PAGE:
After WWII, Italy went through a cinematic renaissance that shaped the way we've watched movies ever since. Italian Neo-Realism laid the groundwork for movies that dare inspire to feel real, and in the moment. No longer was the cinema an extended apparatus to the theater. The Italians made it possible to use the camera as it purely was meant to be, to capture reality. In walks Federico Fellini, the man, the artist and the noun. Generations from now, the name Fellini will still resonate with all moviegoers. Fellini had set a new standard for modern cinema, in a time when the standard of "Neo-Realism" was considered a new standard in itself. Fellini wasn't just own filmmaker. He was also his own therapist. From the minute he woke up in the morning, to the minute he fell asleep, nothing else in the world mattered more to Fellini than Fellini. Suddenly, he brought his own careless narcissism into his own pictures. Suddenly, cinema became self-reflexive. We're talking about movies about movies, and filmmakers about filmmakers. What a concept! Honestly, Italian Neo-Realism couldn't get any realer than that. The movie that caught the world's fascination over Fellini's self-reflexivity is what is widely considered his masterpiece, and one of the defining films of the 20th century, "8 ½ ". To anyone with any knowledge of Fellini, it is practically his biopic. Nonetheless, whatever it is, it's brilliant.
"8 ½" centers on famed film director Guido Anselmi. Remember, Guido is Federico Fellini. The art world loves him, and he's about to make yet another astounding picture. The problem is, Guido doesn't even know where to start. He's completely run out of ideas. He has producers, actors, production crews and critics talking into his ear, asking him favors and trying to control him. It's the same problem over and over again, and Guido just want's to run away from it all. His only refuge is to spend time with his woman. But, wait, there's another problem. He doesn't have one woman (singular), he has women (plural). He's stuck in an absolutely mind-boggling love triangle between and intellectual, a stunning dame and a prostitute. Guido has nowhere to turn. He loves all of his women equally, and can't settle with just one of them, despite their advances on to him. Guido tries to clear his mind at a luxurious spa, but then that only leaves time for himself, and even Guido can't escape his own mind. Flashbacks of his childhood comes back to haunt to him, and every time, they remind him of how dysfunctional his love life has become. One flashback recounts the time he went with his friends to see a local prostitute, and was persecuted by his catholic school for escaping during class and giving into impure thoughts. Guido is at odds with his faith, his love and his work. It's all just driving him mad. Everything ends up coming to a head at the end of the picture, and instead of choosing what to do, he quits his massive, over-budgeted picture all together and decides to focus on himself and finding the true woman that he loves.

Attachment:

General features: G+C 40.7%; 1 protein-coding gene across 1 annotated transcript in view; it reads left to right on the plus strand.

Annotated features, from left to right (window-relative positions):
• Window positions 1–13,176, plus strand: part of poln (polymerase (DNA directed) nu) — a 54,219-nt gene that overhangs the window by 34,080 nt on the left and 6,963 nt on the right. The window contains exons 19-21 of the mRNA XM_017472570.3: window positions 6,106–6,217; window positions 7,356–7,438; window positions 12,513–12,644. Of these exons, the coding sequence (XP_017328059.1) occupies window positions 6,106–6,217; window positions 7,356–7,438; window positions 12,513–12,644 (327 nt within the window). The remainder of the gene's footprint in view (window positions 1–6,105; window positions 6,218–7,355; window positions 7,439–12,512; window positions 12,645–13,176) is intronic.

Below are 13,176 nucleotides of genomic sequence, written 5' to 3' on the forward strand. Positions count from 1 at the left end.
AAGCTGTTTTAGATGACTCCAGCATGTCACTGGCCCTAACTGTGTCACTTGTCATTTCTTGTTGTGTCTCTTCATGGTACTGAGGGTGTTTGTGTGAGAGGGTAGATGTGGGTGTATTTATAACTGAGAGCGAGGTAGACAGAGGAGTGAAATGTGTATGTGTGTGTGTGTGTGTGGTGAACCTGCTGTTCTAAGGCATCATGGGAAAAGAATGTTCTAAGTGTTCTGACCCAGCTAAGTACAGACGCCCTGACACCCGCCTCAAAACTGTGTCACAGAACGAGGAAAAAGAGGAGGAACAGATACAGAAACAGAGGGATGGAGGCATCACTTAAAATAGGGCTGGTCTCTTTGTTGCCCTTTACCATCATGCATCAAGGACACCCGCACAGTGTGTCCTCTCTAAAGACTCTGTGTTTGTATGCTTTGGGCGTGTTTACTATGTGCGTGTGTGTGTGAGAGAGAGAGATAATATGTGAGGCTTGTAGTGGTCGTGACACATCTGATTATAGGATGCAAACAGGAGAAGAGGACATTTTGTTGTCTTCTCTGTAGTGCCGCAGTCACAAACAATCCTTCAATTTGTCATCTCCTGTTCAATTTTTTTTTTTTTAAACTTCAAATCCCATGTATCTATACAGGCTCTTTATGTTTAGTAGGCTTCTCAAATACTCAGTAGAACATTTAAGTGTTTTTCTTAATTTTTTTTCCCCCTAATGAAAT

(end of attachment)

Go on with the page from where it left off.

Federico Fellini constructs this film as a free-form diary. Every last anecdote and mannerism about Guido, is 100% true to the man that Fellini is. He is neurotic about his movies, his life and his women. Fellini's self-reflexivity, to me, is very reminiscent of one of cinema's more contemporary masters, Woody Allen. Woody Allen, much like Fellini, always casts himself or a version of himself in his movies, and every time, that character has a serious problem with women. Fellini and Allen both see themselves as comical losers, and just way too fascinating to not make films about. Woody Allen even made a complimentary film to "8 ½" called "Stardust Memories", which is basically the Woody Allen biopic. While narcissism is arguably the fuel to a filmmaker's imagination, these fellows have cemented themselves as the biggest ones in the history of cinema. But then, is it any wonder why they turned out as legendary as they did?
"8 ½" is a wonderful film, and includes some of my favorite moments in any movie. From the opening scene, Fellini had me wrapped into his world. I absolutely could relate to the kind of man Fellini is. Most filmmakers can, as I've explained. We're all aware to how making films, can literally drive you crazy, and in this film, it nearly breaks Guido. I will never forget the famous fantasy scene of Guido's kingdom of women. Guido hit's his highest moment of narcissism in this glorious piece. Almost as a wink to the French Revolution, his women begin a violent, feminist revolt against Guido. Let me tell you, there is nothing more priceless than a man who is frightened that his women are out to destroy him. I saw his three main women, to be very apparent to Guido's personality. Less Heart + Mind and more like a personified version of Id, Ego and Superego. The prostitute at the film's beginning was purely Guido's Id, as he is seen foolishly messing around with her, and even telling her to sloppily put her makeup like a "whore". Carla is like a fetish to Guido. On the other hand, Luisa is Guido's superego, or the person that he really wants to be like. She is a devout, intelligent companion and wife to Guido. I found his relationships struggles really funny and quite introspective. The ending, of course, is arguably the most memorable scene. It all ends in a giant circus, with clowns and horns and everybody dancing around in a circle. Fellini was always obsessed with the circus, and always gave it a place in his films. It's strange to wonder why, since Fellini never actually participated in the circus, and yet he thinks that he did. Perhaps it's an allusion to Fellini's mind itself. Perhaps Fellini's mind is one giant circus.
2 out of 2 found this helpful.
Was this review helpful? Sign in to vote.